I got the phone call yesterday: Truman has been released from the GDA program, because he has hip dysplasia.
It’s just on the left side, and fortunately, it’s a mild case. So mild, in fact, that not only does he show no outward signs of it, they had to get the opinion of an orthopedist because the x-rays alone weren’t strong enough evidence to make the determination. Missed it by that much….
Of course, I’m sad that he won’t graduate and go on to a life of guide work. I’m sad that he can’t even go to search and rescue — which I know he would love — because he’s been released for medical reasons. And I have spent the last 36 hours or so in deep thought and fervent prayer and my fair share of tears, and discussion and e-mail exchanges with many people, in an attempt to make the difficult decision of whether to adopt him myself or to let the school adopt him out to someone else.
The logistics are difficult. I live in a third-floor apartment with no yard, and would no longer be allowed take him to the office where I spend two of my weekdays at work. I would be taking on his medical expenses, no longer receiving reimbursement for his veterinary care. I would be paying for his food, and no longer allowed to claim the things I buy for him as a tax deduction. I would be a little less free to do what I want and go where and when I want. I would no longer have the luxury of dropping him off for free room and board and a bath up at the school. A full-time dog is a human tie-down.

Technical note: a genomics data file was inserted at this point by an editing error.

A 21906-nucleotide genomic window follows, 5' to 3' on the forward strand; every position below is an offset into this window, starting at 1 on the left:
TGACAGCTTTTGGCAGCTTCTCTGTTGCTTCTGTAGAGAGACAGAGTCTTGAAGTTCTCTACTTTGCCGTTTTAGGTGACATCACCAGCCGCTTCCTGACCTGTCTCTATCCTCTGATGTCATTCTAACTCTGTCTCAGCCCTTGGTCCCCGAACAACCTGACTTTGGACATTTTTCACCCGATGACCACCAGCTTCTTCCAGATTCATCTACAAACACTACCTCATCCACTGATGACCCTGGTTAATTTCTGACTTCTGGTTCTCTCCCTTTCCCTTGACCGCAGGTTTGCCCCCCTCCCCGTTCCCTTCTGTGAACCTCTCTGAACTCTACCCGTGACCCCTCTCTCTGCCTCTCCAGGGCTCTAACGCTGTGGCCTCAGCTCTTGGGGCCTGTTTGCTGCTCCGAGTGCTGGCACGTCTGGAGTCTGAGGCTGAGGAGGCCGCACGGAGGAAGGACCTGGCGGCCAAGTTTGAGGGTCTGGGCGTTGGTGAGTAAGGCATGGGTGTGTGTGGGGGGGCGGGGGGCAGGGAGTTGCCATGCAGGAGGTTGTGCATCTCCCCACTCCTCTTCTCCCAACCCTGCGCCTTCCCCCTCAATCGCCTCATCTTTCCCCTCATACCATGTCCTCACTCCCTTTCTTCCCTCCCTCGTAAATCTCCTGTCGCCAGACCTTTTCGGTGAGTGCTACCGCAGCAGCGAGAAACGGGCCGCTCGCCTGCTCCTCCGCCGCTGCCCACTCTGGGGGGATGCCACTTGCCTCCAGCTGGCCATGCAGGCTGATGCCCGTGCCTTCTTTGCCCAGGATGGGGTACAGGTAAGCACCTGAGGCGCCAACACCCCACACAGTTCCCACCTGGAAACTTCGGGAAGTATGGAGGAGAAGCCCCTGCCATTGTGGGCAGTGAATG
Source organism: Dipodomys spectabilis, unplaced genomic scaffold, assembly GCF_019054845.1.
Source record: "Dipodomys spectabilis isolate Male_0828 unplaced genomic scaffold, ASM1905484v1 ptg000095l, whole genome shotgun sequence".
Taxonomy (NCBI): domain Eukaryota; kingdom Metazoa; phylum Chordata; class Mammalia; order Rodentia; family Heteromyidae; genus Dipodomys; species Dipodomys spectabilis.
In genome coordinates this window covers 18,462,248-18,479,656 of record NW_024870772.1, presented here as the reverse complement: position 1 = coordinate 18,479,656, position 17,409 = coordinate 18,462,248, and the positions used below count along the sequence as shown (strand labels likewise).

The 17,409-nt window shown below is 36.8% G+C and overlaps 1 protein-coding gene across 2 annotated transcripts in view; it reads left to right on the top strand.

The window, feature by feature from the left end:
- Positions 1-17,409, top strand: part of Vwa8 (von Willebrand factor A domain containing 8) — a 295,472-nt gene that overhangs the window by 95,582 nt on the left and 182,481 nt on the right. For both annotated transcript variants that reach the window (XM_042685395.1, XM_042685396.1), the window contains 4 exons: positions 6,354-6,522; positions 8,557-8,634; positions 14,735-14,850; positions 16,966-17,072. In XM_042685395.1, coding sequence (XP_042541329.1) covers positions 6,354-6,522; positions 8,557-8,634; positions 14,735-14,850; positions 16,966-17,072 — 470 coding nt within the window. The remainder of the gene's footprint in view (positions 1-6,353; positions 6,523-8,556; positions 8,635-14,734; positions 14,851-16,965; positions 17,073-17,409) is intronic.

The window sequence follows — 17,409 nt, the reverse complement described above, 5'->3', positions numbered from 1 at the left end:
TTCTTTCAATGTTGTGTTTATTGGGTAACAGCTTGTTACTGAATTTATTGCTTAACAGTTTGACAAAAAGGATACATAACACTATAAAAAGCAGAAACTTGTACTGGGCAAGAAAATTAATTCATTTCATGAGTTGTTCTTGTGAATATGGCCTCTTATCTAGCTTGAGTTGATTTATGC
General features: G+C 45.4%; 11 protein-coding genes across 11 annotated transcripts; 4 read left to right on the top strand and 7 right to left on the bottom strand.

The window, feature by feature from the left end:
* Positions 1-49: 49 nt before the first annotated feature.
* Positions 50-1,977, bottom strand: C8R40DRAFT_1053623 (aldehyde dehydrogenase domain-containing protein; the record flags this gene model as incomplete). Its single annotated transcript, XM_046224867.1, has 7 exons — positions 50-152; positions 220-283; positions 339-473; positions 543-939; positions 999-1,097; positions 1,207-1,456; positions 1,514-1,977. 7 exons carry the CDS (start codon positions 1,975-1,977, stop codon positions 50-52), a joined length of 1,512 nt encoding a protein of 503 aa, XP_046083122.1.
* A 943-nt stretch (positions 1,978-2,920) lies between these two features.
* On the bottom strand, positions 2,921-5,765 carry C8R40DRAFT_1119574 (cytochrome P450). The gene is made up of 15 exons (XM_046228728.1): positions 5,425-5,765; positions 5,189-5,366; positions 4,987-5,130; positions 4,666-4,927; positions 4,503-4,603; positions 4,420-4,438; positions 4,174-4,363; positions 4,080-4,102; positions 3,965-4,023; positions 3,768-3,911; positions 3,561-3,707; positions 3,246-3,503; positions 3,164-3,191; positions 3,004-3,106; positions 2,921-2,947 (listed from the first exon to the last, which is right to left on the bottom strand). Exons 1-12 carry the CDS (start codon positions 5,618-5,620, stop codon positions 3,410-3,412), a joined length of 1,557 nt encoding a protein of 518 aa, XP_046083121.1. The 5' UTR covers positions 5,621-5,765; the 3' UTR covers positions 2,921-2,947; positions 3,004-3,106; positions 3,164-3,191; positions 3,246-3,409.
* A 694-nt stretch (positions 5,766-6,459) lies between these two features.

But he’s my Roo. He’s this little face:
Okay, the face eventually grew more mature. But even when Truman was being difficult and adolescent and full of attitude, barking at nothing and demanding attention from the nearest person, daring me to correct him, this was the little face that I saw in my heart. I love that little face, and the heart behind it, and the messed up hip behind that, and the wagging tail behind that. And if he were to come home to live with me, I would KNOW he’d be getting the care and love that he needs, because it would be given by the person who knows him best and the person who loves him most.
So he will come home.
We will have help from my wonderful boyfriend and some other very supportive and loving people, who understand that my taking him back forever will be a challenge. I will definitely be making a list of the folks — puppy raisers, friends, family, co-workers — who have offered to watch him for me occasionally, or who have offered playdates with their own dogs or swim time in their backyard pools (really good exercise for dysplasia).
Yes, I will still update the blog with the last two months or so of photos and adventures…but I wanted to share this news with you right away so that you can share in my joy on Friday, when Truman becomes my Forever Dog. I can’t wait.